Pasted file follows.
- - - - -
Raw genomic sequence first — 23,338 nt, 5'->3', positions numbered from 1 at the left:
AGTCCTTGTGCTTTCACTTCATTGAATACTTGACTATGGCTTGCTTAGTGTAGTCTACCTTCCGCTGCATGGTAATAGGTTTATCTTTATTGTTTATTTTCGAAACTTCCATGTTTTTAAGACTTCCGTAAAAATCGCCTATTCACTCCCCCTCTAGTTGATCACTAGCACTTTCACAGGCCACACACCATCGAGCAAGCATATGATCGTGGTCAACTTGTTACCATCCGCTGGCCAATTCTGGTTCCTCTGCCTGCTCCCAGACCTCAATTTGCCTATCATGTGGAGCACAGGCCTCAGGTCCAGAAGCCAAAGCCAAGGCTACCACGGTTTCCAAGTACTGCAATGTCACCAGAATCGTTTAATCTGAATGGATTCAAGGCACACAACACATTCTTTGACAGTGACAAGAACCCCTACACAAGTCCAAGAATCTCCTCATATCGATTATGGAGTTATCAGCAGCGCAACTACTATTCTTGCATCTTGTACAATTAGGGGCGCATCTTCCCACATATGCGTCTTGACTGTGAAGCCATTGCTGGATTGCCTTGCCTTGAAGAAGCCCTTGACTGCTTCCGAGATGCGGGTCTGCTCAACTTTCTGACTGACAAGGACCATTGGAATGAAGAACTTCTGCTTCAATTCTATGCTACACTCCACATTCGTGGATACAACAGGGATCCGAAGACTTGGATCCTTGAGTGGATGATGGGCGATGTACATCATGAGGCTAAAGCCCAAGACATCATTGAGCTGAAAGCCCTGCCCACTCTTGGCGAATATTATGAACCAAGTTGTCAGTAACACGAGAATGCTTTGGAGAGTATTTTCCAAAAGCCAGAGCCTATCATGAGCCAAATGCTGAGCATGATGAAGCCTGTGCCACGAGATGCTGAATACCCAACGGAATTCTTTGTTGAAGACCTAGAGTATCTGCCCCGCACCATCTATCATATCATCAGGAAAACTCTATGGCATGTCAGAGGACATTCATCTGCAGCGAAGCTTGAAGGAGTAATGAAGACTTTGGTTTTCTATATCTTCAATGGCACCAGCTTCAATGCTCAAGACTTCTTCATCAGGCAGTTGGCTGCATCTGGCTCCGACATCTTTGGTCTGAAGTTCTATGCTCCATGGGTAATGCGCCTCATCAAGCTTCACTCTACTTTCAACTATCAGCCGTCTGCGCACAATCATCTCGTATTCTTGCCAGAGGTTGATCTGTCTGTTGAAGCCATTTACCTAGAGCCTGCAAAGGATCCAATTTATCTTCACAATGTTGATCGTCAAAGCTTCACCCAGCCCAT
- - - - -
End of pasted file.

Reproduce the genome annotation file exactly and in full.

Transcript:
Raw genomic sequence first — 23,338 nt, 5'->3', positions numbered from 1 at the left:
AGTCCTTGTGCTTTCACTTCATTGAATACTTGACTATGGCTTGCTTAGTGTAGTCTACCTTCCGCTGCATGGTAATAGGTTTATCTTTATTGTTTATTTTCGAAACTTCCATGTTTTTAAGACTTCCGTAAAAATCGCCTATTCACTCCCCCTCTAGTTGATCACTAGCACTTTCACAGGCCACACACCATCGAGCAAGCATATGATCGTGGTCAACTTGTTACCATCCGCTGGCCAATTCTGGTTCCTCTGCCTGCTCCCAGACCTCAATTTGCCTATCATGTGGAGCACAGGCCTCAGGTCCAGAAGCCAAAGCCAAGGCTACCACGGTTTCCAAGTACTGCAATGTCACCAGAATCGTTTAATCTGAATGGATTCAAGGCACACAACACATTCTTTGACAGTGACAAGAACCCCTACACAAGTCCAAGAATCTCCTCATATCGATTATGGAGTTATCAGCAGCGCAACTACTATTCTTGCATCTTGTACAATTAGGGGCGCATCTTCCCACATATGCGTCTTGACTGTGAAGCCATTGCTGGATTGCCTTGCCTTGAAGAAGCCCTTGACTGCTTCCGAGATGCGGGTCTGCTCAACTTTCTGACTGACAAGGACCATTGGAATGAAGAACTTCTGCTTCAATTCTATGCTACACTCCACATTCGTGGATACAACAGGGATCCGAAGACTTGGATCCTTGAGTGGATGATGGGCGATGTACATCATGAGGCTAAAGCCCAAGACATCATTGAGCTGAAAGCCCTGCCCACTCTTGGCGAATATTATGAACCAAGTTGTCAGTAACACGAGAATGCTTTGGAGAGTATTTTCCAAAAGCCAGAGCCTATCATGAGCCAAATGCTGAGCATGATGAAGCCTGTGCCACGAGATGCTGAATACCCAACGGAATTCTTTGTTGAAGACCTAGAGTATCTGCCCCGCACCATCTATCATATCATCAGGAAAACTCTATGGCATGTCAGAGGACATTCATCTGCAGCGAAGCTTGAAGGAGTAATGAAGACTTTGGTTTTCTATATCTTCAATGGCACCAGCTTCAATGCTCAAGACTTCTTCATCAGGCAGTTGGCTGCATCTGGCTCCGACATCTTTGGTCTGAAGTTCTATGCTCCATGGGTAATGCGCCTCATCAAGCTTCACTCTACTTTCAACTATCAGCCGTCTGCGCACAATCATCTCGTATTCTTGCCAGAGGTTGATCTGTCTGTTGAAGCCATTTACCTAGAGCCTGCAAAGGATCCAATTTATCTTCACAATGTTGATCGTCAAAGCTTCACCCAGCCCAT